KVD900 Rapidly Suppresses Kallikrein, Phase 1 Studies Show

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by Steve Bryson, PhD |

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KVD900, an investigational on-demand therapy for hereditary angioedema (HAE), rapidly and nearly completely suppressed kallikrein and was generally safe and well tolerated in healthy volunteers, according to Phase 1 studies.

These findings, which have since been confirmed in a Phase 2 trial, supported the planned launch of a Phase 3 trial that KalVista Pharmaceuticals, the therapy’s developer, set to enroll about 100 HAE adults at more than 50 sites worldwide. Dosing is expected to begin this year.

“We are pleased to see these data published in JACI to further describe our ongoing work to bring a safe, oral on-demand treatment option to the market for HAE patients,” Andrew Crockett, CEO of KalVista, said in a press release.

The study, “KVD900, an oral on-demand treatment for hereditary angioedema: Phase 1 study results,” was published in the Journal of Allergy and Clinical Immunology (JACI).

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Warning Symptoms May Foretell HAE Attacks, Study Finds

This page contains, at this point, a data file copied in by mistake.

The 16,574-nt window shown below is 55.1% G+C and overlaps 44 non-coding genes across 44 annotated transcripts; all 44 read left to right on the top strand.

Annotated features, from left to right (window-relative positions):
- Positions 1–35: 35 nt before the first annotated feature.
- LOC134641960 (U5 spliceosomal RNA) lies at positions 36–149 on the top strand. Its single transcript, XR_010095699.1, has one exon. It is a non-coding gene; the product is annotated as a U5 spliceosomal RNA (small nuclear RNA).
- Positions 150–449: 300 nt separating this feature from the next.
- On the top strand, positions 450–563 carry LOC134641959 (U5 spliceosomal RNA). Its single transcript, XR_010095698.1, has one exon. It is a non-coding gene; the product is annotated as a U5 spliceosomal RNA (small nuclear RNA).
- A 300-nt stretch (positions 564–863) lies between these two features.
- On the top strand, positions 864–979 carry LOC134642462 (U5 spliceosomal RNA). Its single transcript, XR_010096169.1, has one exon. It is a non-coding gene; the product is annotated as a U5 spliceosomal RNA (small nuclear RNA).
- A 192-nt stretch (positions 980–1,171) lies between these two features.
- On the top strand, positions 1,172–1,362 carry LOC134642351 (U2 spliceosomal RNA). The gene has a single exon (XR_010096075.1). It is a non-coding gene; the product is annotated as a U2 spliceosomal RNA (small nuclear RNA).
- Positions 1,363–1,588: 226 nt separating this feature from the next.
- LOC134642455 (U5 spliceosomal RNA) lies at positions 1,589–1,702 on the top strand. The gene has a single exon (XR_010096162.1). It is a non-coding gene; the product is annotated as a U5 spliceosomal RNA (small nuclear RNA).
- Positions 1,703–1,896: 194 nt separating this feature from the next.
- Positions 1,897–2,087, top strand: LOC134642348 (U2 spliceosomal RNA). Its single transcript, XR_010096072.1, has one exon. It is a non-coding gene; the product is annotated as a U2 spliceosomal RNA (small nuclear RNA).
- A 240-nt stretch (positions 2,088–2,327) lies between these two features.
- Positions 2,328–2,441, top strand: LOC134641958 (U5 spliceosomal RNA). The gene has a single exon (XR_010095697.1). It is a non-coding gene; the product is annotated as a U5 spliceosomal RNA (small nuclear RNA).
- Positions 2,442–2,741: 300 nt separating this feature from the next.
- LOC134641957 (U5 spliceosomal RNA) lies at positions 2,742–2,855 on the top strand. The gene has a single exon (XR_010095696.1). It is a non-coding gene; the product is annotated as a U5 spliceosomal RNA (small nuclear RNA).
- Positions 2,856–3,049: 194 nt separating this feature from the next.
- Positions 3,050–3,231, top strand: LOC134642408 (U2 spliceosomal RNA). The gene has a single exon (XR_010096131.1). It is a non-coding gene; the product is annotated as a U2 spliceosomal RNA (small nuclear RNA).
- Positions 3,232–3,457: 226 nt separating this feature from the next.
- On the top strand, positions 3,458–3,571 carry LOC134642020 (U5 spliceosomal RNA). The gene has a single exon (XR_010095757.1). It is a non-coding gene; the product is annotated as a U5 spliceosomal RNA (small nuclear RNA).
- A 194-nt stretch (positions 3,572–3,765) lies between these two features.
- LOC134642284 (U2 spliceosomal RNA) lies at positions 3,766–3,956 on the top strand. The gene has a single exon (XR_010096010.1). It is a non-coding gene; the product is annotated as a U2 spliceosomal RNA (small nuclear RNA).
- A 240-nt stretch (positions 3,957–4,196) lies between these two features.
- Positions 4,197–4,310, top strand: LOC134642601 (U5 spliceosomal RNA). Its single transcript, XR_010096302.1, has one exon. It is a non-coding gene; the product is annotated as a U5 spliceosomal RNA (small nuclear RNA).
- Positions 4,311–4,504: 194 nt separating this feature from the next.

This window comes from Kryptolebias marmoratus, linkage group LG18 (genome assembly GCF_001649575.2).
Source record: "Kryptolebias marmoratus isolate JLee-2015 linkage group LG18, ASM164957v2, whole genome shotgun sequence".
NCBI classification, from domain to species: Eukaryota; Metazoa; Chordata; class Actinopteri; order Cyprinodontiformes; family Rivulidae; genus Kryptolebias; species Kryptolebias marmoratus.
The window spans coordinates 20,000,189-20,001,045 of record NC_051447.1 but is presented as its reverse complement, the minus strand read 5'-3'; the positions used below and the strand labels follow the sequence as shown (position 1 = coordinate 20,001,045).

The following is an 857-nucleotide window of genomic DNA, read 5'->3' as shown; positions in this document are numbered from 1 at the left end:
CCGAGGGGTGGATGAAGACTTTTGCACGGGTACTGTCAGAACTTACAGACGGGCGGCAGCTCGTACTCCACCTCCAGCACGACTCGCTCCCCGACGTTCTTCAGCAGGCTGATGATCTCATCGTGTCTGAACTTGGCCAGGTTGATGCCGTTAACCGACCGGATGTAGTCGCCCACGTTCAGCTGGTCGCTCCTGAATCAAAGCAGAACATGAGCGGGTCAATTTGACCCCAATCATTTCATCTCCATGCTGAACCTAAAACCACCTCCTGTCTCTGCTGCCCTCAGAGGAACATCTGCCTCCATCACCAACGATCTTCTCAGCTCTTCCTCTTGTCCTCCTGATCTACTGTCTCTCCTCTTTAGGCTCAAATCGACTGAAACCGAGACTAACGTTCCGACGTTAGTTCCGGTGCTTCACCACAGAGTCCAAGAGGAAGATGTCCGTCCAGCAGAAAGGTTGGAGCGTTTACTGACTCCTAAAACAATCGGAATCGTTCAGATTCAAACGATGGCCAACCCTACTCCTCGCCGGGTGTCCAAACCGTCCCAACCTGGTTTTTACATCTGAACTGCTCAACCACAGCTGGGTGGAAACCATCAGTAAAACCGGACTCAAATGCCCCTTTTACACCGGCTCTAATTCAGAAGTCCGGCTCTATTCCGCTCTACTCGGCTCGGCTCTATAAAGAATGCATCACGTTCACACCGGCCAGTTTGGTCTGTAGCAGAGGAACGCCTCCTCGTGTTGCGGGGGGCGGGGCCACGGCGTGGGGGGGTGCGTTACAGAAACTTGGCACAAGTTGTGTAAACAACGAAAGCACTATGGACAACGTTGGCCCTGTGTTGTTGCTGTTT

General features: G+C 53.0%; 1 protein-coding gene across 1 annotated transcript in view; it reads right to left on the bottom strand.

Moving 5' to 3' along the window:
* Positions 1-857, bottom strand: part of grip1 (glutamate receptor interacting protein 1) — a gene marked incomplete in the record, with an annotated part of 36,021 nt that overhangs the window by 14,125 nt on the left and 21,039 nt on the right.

In HAE, genetic mutations leading to the lack or malfunction of the C1-inhibitor (C1-INH) protein cause the activity of the enzyme kallikrein to increase. As a result, kallikrein generates excessive amounts of bradykinin, a pro-inflammatory molecule that stimulates sudden and recurrent episodes of tissue swelling, which are characteristic of HAE.

KVD900 is an orally available, small molecule designed to block kallikrein activity, thus lowering bradykinin levels and potentially reducing or preventing swelling attacks.

The therapy’s clinical advance was supported by data from a now completed Phase 2 trial (NCT04208412) that enrolled 68 HAE adults who experienced more than three swelling attacks in the three months before enrolling. Based on the latest findings, KVD900 reduced the time to symptom resolution and slowed swelling attack progression.